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Overdiagnosis: Hypothyroidism

Overdiagnosis: Hypothyroidism

As part of our series on conditions that may be overdiagnosed, GP Dr Peter Bagshaw considers whether we over-diagnose hypothyroidism and should instead consider other causes

Tiredness is a common symptom, so it is not surprising that many patients would like a simple solution. While tiredness is one of the symptoms of hypothyroidism, there are many other causes to consider. 

In recent years, social media have amplified the idea that undiagnosed thyroid disorders are common causes of tiredness and low energy. There is an even broader trend to blame medics for not taking tiredness seriously.

Actual prevalence
Hypothyroidism is found in 1-2% of the UK population and in more than 5% of people over 60. Women are five to 10 times more likely to be affected than men.1 NICE states that ‘subclinical hypothyroidism may have been overestimated in older people’, with age-related physiological increase in TSH levels being misinterpreted as thyroid disease.’1

Common features
Fatigue, weight gain, cold intolerance, dry skin and hair, muscle and joint pain, constipation, depression and mood changes, memory and cognitive problems, menstrual irregularities and elevated cholesterol levels are all classic features of hypothyroidism. Often only a few of these symptoms are present. Subclinical hypothyroidism (defined as raised TSH but normal T3/T4) may be asymptomatic.

Reasons for overdiagnosis
Symptoms of hypothyroidism are common. One Swiss study found prevalence of fatigue was 21.9% in the general population.Patients’ research, or even well-meaning friends, may identify hypothyroidism as a potential cause. Hypothyroidism is also easier to address than lifestyle or mental health causes. 

The chances of an abnormal thyroid blood test in this group is high. Subclinical hypothyroidism affects 5–10% of the population.3 Often these abnormalities are transient and return to normal when repeated, but patients will often latch onto the transient abnormality as the cause of their symptoms.

Supporting the patient’s next steps
If both TSH is raised and free thyroxine (FT4) is reduced, the diagnosis is likely to be correct and we should start treatment. Given the high incidence of tiredness from other causes, it is important to explain that correcting thyroid function may not always abolish symptoms.

The situation is very different when the patient has a raised TSH and normal (or not measured) FT4. Given the relative incidence of asymptomatic subclinical hypothyroidism, rushing to treatment is not advised. NICE recommends if patients are not pregnant, to repeat TFTs after three to six months to exclude other causes of a transiently raised TSH and to confirm the diagnosis.1 

Broader issues
Borderline hypothyroidism is the subject of controversy. Several studies point out that treating subclinical hypothyroidism, which can revert to normal spontaneously, has no clinical benefits.4 Some criticise ‘over-reliance on a single laboratory parameter, TSH’.5 However, relying on patient wellbeing, as some studies recommend, can be difficult when many patients report feeling better if they run slightly hyperthyroid. In addition, support groups debate the relative benefits of levothyroxine, liothyronine or desiccated thyroid extract. GPs may be asked to advise on these.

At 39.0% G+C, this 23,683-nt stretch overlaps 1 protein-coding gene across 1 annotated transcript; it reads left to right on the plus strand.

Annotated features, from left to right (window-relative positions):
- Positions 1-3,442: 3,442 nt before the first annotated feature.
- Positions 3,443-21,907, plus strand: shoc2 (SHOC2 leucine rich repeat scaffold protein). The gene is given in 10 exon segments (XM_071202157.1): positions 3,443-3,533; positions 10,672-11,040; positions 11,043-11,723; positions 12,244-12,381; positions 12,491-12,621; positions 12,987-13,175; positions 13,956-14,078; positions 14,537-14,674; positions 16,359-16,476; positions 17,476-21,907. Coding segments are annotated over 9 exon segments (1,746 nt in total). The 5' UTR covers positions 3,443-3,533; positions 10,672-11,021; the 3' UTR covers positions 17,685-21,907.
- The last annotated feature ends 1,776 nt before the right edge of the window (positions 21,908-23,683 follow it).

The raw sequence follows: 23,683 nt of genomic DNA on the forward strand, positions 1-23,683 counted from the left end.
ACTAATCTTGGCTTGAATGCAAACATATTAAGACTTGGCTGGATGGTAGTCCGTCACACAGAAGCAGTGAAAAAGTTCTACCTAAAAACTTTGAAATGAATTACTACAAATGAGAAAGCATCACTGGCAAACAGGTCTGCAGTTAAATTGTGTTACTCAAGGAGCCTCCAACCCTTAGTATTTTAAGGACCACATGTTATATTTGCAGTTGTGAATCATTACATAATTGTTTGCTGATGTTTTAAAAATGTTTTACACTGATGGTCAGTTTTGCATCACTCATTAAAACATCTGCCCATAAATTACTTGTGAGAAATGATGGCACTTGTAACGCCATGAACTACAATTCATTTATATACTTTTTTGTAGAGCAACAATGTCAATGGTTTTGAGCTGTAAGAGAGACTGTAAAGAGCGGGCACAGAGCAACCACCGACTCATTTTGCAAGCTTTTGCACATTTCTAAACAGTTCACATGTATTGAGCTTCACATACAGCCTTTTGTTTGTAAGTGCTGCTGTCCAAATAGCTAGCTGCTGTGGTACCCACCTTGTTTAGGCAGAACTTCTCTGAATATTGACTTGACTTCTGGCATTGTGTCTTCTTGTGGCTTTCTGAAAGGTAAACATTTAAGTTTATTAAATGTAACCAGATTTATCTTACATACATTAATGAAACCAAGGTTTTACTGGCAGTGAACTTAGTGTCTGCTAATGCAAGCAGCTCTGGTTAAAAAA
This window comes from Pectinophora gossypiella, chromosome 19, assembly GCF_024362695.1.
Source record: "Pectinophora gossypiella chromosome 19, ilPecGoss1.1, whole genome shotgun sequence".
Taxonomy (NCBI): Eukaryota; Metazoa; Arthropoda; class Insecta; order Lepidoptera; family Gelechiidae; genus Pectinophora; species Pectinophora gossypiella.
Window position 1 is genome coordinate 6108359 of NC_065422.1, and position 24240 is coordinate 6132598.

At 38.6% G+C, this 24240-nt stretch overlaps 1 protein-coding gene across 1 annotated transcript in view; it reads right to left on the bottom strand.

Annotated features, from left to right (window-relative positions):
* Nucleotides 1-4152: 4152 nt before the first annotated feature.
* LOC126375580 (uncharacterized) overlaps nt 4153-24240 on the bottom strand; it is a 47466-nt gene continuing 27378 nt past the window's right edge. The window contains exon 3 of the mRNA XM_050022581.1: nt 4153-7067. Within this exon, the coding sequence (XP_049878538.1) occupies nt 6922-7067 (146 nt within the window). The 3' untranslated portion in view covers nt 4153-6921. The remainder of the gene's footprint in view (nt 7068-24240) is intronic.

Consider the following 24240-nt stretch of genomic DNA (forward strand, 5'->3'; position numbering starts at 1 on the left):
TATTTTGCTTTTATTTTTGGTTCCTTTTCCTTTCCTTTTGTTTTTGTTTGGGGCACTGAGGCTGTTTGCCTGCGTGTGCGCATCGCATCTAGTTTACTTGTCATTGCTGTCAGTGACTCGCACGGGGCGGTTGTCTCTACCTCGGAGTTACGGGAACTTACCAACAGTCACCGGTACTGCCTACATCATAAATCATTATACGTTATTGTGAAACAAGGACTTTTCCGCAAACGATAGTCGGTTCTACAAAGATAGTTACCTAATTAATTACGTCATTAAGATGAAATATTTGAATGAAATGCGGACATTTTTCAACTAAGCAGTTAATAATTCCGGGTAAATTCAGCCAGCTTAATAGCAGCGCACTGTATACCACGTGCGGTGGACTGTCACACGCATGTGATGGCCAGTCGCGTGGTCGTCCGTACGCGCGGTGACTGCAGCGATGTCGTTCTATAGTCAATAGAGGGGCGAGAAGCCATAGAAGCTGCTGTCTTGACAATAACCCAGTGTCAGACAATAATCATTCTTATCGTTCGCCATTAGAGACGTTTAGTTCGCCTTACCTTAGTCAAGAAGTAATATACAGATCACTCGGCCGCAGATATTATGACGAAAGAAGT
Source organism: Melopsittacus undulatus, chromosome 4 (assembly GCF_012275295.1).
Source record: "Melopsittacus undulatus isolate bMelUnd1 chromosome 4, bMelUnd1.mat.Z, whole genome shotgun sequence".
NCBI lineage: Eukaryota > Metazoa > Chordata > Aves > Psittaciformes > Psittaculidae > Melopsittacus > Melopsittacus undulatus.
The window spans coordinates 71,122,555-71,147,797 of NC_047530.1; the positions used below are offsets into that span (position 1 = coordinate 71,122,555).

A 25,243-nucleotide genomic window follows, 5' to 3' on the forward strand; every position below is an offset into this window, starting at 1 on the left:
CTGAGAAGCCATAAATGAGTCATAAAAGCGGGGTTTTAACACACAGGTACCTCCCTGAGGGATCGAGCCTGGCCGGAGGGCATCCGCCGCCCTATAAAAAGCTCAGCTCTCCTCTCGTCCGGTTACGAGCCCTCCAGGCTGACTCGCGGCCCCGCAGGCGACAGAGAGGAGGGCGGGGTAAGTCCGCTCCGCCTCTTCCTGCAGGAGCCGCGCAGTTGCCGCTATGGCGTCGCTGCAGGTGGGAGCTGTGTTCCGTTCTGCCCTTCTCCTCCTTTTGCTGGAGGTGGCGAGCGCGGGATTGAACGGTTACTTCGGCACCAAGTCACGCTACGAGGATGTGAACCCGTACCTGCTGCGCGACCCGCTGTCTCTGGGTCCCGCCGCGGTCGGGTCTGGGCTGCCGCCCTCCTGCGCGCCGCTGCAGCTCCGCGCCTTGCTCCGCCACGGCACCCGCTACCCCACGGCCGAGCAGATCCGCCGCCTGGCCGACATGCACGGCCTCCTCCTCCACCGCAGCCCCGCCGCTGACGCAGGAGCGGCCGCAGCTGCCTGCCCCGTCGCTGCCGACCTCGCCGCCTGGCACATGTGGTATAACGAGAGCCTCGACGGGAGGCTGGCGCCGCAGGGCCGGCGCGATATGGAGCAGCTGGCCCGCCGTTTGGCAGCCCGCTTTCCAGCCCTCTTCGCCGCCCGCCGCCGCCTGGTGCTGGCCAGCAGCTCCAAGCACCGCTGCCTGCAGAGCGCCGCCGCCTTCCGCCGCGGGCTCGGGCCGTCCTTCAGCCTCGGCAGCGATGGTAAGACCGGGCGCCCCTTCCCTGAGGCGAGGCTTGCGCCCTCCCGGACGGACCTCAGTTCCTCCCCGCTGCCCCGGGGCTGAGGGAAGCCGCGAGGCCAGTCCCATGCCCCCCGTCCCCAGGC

Overall, we should try to stick to NICE guidance: a mildly abnormal TSH alone is unlikely to be the cause of the patient’s symptoms. Holding off treatment and repeating TSH and FT4 six weeks later may not make us popular with our patients, but it is the right thing to do, and may reduce harmful overtreatment. 

Dr Peter Bagshaw is a GP in Minehead, Somerset


  1.  NICE Clinical Knowledge Summary: Hypothyroidism. 2021. Link
  2. Galland-Decker C et al.  (2019) Prevalence and factors associated with fatigue in the Lausanne middle-aged population: a population-based, cross-sectional survey. BMJ Open 9(8),1-10. Link 
  3. Okosieme O et al. Management of primary hypothyroidism: statement by the British Thyroid Association Executive Committee. Clin Endocrinol 2016;84:799-808. Link
  4.  Calissendorff J and Falhammar H. To treat or not to treat subclinical hypothyroidism, what is the evidence? Medicina 2020;56:40. Link
  5.  Midgley J et al. Time for a reassessment of the treatment of hypothyroidism. BMC Endocr Disord 2019;19:37. Link 


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Please note, only GPs are permitted to add comments to articles

David Church 10 November, 2023 8:15 am

I would definitely agree with all the above, having seen some patients who have insisted on sequential dose increases to dangerous levels (usually by mail-order, then demand from GP) because the tiredness or dry skin persists – failing to believe that there might eb any other possible cause – and we must not forget that there are many other possible causes for every single symptom of hypothyroidism!
I have also seen patients commenced on T4 because of a single acute (and possibly quite markedly) raised TSH during an acute phase illness without relevant symptoms; and on the other hand patients stable on T4 for many years following a secure diagnosis by GP, having their dose stopped suddenly and told to not have it checked ever again because of a single normal TSH in hospital! (just in case anyone wonders, NICE guidance is currently that the T4 dose is correct if the TSH is within ‘normal range’ for a patient taking supplements, BUT a high TSH could be for acute phase reaction reasons, such as, in the elderly, an UTI). Low TSH almost always (but not quite) indicates over-dosing, but often occurs on necessary supplements when T4 level is just within normal corrected range, depending on your lab.